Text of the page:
Significant management changes are occurring across government that could affect federal acquisition in general and multiple award contracting specifically. Joe Jordan, previously Associate Administrator for Government Contracting and Business Development at the Small Business Administration will soon be formally sworn in as Administrator, Office of Federal Procurement Policy (OFPP). Dan Tangerlini, previously Treasury’s Assistant Secretary for Management, Chief Financial Officer, and Chief Performance Officer is the acting administrator, GSA. Steve Kemp, Commissioner of GSA’s Federal Acquisition Service (FAS) is temporarily on medical leave. Mary Davie, the FAS Assistant Commissioner for Integrated Technology is acting in his place. So with these management changes combined with an election year what can we expect?
Decreasing budgets and new federal priorities, as well as new leadership make change a certainty; the acquisition community is feeling it already. There are significant federal register notices out affecting multiple award contracts including proposed rules regarding small business set-asides, GSA’s plan for closing certain Schedules to the receipt of new offers and government-wide strategic sourcing efforts. Recurring themes derive from these initiatives:
- The desire for government to lower its costs and drive down prices
- A need for data
- Increased monitoring and oversight
- Emphasis on small business utilization
So we expect change; what we strive for is change that makes the acquisition process better than it was before. One of our members recently shared with me that their corporate philosophy for continuous improvement is “half the bad, double the good.” So I pose the question with respect to the GSA Multiple Award Schedules Program how can government and industry half the bad and double the good.
In a time of significant change it is helpful to concentrate on core values. For GSA it’s important that changes maintain and enhance at least two core values.
1. GSA was established as a centralized acquisition arm of government. GSA must provide effective, efficient and flexible acquisition services so that customer agencies can focus on their missions.
2. Commercial item contracting should remain a robust tool for delivering a vast array of innovative services, products and solutions to federal agencies, with comparatively short lead times.
The GSA Schedules program has been central to delivering on these core values. Schedule contracts are in essence a shared services vehicle that agencies use to accomplish varying acquisition objectives. For example, most of the government’s current strategic sourcing initiatives are built upon Blanket Purchase Agreements against GSA Schedules. The vast majority of Schedule contractors are small; over 30% of these sales go to small business. Agencies that use these vehicles can achieve their acquisition and socio-economic objectives while avoiding the total cost of a full and open competition.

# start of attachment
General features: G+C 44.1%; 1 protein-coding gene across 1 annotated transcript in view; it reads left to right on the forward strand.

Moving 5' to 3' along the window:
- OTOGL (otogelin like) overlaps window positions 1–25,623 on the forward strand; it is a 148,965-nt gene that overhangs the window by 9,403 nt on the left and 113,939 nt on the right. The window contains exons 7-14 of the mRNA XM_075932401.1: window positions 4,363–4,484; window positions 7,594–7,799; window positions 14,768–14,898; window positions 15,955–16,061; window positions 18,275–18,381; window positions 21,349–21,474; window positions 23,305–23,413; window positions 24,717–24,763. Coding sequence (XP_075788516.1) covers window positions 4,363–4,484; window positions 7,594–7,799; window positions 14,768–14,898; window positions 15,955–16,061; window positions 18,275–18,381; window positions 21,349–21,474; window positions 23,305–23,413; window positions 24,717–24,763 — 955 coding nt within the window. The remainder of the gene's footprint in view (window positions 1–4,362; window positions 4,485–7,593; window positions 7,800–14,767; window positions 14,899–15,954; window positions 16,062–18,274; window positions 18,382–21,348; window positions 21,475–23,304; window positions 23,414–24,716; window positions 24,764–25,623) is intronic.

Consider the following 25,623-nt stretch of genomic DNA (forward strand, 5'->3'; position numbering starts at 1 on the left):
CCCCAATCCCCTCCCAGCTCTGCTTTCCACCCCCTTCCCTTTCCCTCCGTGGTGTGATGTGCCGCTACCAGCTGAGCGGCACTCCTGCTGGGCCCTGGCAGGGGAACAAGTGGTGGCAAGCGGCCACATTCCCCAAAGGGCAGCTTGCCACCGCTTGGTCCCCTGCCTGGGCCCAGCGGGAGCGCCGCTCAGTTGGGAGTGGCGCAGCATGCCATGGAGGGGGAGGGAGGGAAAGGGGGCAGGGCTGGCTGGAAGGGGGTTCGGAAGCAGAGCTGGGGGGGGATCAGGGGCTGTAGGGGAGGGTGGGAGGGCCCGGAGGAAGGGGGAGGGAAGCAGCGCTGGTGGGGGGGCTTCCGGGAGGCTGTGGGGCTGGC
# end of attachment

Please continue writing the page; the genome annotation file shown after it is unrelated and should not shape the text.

There are opportunities to half the bad and double the good in the GSA Schedules program with a few basic tactics. At a recent Coalition forum on multiple agency contracts, Bloomberg Federal reported that there were more than 1182 multiple agency contracts for the same or similar services and products available on GSA Schedules and GWACs. More than 600 of those contracts were created within the past five years. Each of these vehicles potentially raises the operating costs of government by not taking advantage of a centralized acquisition agency. We continue to hear from members about agencies building duplicative contract vehicles. The Coalition looks forward to working with Joe Jordan, Administrator, OFPP to reduce the number duplicative contracts. Yes, there will be resistance, but this is a great opportunity to realize the administration’s goal of reducing the operating cost of government.
Agencies will benefit by better leveraging the schedules program at the task order level. The GSA Schedule program is designed to establish a reasonable price at the contract level with further discounts available at the task order level. Simply asking for price reductions in an environment where the fundamentals of the acquisition (quantity, location, technical descriptions) are known will yield better pricing. A well-constructed set of requirements will yield even better pricing and achieve various non-pricing agency objectives.. The number of federal buying officials is large and constantly moving. Continuous training and marketing of the GSA Schedules program to federal agencies is essential to assure that agencies get maximum advantage by using the program as intended. GSA Schedule contractors can help in this effort and even increase their value to potential customers by structuring pricelists and marketing materials to provide information on ordering procedures and best practices.